For many people, a kitchen island is seen as hugely desirable. But the focal point of Paul and Michele’s open-plan living space could better be described as desirably huge. At almost five metres long, it anchors their sizeable rear extension and provides multiple functions, from food preparation area to breakfast bar and gathering point at parties.
The owners: Paul Barker, owner of a commercial construction company, lives here with wife Michele, a former primary school teacher, and their two children, Joseph, 17, and Eve, 11
The property: A three-bedroom detached house, built 1910, in Healing, North East Lincolnshire
Total project cost: £142,000
‘When we decided to extend, we knew we wanted the design to have real wow factor,’ explains Paul. ‘We decided there was no point adding a compact extension that we might wish was bigger in the long run, so we gave the architects free reign to design a big space that would make a real impact and work for us as a family.’
Having built their own home before, but feeling it lacked character, the couple purchased the detached Edwardian house three years ago. They then set about systematically renovating and refurbishing it, creating a harmonious mix between traditional period features and the crisp, clean, contemporary style they love.
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The house was stuck in a time warp, with faux-stained-glass windows, dark wooden floors, and outdated plumbing, insulation and electrics. The ground floor was a warren of small rooms, including a kitchen with no links to the garden thanks to a poor-quality extension that had been added to house a utility room. Luckily, Paul’s career in construction enabled him to see the building’s true potential. Grimsby-based ID Architecture happen to share an office with Paul’s company and the practice came up with a concept of a huge, angular extension.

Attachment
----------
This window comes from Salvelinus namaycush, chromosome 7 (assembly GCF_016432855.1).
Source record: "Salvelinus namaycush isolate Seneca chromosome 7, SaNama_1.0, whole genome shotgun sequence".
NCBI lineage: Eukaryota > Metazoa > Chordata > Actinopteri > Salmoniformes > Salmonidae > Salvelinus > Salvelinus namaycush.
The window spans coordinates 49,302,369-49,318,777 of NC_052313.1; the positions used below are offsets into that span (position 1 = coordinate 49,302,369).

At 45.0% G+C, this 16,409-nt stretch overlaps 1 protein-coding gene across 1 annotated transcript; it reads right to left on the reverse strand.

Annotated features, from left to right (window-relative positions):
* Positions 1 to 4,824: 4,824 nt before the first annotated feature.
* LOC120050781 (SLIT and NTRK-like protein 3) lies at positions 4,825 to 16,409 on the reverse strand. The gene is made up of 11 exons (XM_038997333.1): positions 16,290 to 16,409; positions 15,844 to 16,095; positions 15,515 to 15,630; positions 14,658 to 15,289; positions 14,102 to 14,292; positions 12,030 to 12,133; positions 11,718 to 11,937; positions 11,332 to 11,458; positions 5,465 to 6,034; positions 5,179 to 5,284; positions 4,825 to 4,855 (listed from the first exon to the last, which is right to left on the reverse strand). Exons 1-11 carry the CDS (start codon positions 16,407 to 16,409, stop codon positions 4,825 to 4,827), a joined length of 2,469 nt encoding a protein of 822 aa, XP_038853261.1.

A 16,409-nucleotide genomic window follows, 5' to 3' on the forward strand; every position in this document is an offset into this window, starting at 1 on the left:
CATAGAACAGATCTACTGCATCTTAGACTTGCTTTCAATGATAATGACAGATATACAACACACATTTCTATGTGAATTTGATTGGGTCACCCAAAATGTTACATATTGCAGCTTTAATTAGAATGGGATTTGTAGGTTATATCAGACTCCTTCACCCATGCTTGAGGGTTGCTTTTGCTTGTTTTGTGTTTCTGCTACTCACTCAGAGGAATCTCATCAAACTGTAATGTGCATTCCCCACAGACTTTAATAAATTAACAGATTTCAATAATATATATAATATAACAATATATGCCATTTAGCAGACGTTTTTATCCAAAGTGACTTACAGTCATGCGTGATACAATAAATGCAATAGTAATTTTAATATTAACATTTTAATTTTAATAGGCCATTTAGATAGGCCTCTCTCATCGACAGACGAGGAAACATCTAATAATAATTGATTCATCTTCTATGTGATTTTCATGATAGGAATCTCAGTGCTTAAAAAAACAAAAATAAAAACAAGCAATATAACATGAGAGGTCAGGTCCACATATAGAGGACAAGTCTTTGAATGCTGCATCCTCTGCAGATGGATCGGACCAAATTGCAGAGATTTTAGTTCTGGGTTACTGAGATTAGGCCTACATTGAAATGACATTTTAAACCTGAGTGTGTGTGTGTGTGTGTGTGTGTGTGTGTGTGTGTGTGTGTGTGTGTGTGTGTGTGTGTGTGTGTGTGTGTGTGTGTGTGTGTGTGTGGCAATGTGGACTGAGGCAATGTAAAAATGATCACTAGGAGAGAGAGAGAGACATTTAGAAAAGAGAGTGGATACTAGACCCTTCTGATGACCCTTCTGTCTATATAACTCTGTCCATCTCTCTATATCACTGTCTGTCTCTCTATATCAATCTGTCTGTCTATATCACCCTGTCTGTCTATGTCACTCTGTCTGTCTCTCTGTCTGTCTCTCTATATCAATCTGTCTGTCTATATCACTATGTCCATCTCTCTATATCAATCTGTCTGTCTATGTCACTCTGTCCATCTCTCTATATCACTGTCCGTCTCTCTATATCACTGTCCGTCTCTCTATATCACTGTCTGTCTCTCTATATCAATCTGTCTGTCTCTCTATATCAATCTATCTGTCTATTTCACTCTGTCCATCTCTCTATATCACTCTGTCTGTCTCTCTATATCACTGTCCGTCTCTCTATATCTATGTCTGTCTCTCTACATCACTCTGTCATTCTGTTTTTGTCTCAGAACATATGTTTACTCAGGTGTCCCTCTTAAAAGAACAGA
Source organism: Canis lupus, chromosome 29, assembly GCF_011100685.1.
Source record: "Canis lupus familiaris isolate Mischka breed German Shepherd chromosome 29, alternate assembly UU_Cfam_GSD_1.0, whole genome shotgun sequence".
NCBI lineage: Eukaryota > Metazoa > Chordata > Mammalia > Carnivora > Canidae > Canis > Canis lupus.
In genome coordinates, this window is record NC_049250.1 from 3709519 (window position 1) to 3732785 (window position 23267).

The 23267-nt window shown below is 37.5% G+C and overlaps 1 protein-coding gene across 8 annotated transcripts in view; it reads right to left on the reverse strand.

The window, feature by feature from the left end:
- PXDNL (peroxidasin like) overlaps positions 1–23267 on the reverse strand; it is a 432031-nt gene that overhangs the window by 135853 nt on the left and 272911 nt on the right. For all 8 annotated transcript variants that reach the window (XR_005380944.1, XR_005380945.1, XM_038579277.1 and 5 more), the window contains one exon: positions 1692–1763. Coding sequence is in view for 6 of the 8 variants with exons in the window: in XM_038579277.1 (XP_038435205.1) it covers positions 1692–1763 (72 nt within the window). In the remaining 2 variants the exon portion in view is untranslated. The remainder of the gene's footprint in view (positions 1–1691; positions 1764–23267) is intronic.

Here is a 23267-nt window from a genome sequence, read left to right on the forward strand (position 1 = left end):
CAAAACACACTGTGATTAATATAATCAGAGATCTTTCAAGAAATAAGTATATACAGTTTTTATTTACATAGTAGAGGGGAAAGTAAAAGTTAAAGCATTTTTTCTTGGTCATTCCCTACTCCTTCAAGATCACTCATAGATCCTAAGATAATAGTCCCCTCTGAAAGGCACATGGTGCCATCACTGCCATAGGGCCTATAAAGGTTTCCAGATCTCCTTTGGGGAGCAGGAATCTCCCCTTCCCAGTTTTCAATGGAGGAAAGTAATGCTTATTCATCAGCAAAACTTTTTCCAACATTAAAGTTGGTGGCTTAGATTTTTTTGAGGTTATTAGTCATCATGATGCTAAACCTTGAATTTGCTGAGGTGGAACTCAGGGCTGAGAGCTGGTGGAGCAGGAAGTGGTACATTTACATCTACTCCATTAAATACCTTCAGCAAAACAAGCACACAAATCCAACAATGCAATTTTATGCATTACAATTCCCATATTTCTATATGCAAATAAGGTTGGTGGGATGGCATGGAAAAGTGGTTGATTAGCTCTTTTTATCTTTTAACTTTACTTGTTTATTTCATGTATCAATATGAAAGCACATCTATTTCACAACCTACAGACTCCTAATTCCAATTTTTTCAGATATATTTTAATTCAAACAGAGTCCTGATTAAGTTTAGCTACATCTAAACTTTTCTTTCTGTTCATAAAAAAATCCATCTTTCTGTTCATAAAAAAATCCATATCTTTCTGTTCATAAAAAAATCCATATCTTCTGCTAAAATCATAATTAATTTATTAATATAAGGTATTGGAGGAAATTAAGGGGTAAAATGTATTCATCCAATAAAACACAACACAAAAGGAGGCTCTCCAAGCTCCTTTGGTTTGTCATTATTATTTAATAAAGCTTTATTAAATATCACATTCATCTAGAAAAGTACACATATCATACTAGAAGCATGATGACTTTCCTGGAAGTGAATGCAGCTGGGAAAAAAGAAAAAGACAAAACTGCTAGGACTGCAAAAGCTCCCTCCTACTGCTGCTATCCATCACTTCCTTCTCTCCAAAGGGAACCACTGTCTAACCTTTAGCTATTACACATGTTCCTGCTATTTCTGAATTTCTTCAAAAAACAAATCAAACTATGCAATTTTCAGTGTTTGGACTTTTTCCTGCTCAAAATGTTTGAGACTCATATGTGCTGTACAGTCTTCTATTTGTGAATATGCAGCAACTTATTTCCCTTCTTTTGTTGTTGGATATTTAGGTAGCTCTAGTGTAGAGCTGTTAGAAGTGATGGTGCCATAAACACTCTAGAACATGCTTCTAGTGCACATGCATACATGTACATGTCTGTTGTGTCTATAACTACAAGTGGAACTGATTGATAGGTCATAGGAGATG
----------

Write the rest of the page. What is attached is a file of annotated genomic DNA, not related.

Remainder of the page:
The plans would see the entire ground-floor rear wall of the house removed, the utility demolished, existing rooms knocked into one another and extensions added to both the side and rear. This would create a large, open-plan kitchen-living-diner, a separate utility room and store to the side, a home office for Paul and a library.
Because of the size of the extension – which would add 110 square metres to the house – the couple needed to seek planning permission, but this was granted without any issues.
While visiting London, the couple popped into a Wren Kitchens showroom where they fell in love with a sleek white and grey design they saw with handless, soft-close doors and drawers. To complement the simple kitchen, Paul and Michele chose large-format grey porcelain floor tiles, with the same tiles in a different shade continuing out onto the new patio.
To reinforce the seamless connection between inside and out, the extension has 2.4-metre-high slim-frame sliding doors.
To furnish the new space, the couple invested in a statement glass dining table and chairs from Made.com, as well as new sofas for the living area. ‘We love yellow and grey colour schemes so we’ve introduced accents of those throughout the space,’ says Michele.
Now that their bold extension is complete, the couple couldn’t be happier that they trusted the design skills of their architects.
‘It’s absolutely perfect, both in terms of how it complements the older parts of the house, and how it works for us as a family,’ says Paul. ‘It’s since been shortlisted for a number of architecture awards, including one from RIBA. We’ve managed to achieve the perfect balance between adding a huge amount of space, but still creating a practical family home.’
Paul wanted to create a library to house his late dad’s books. The ceiling in this part of the extension is lower to give it more of a snug feel. Walls, painted in Dulux’s Urban Obsession. Chair, Eames. Floor lamp, Maisons du Monde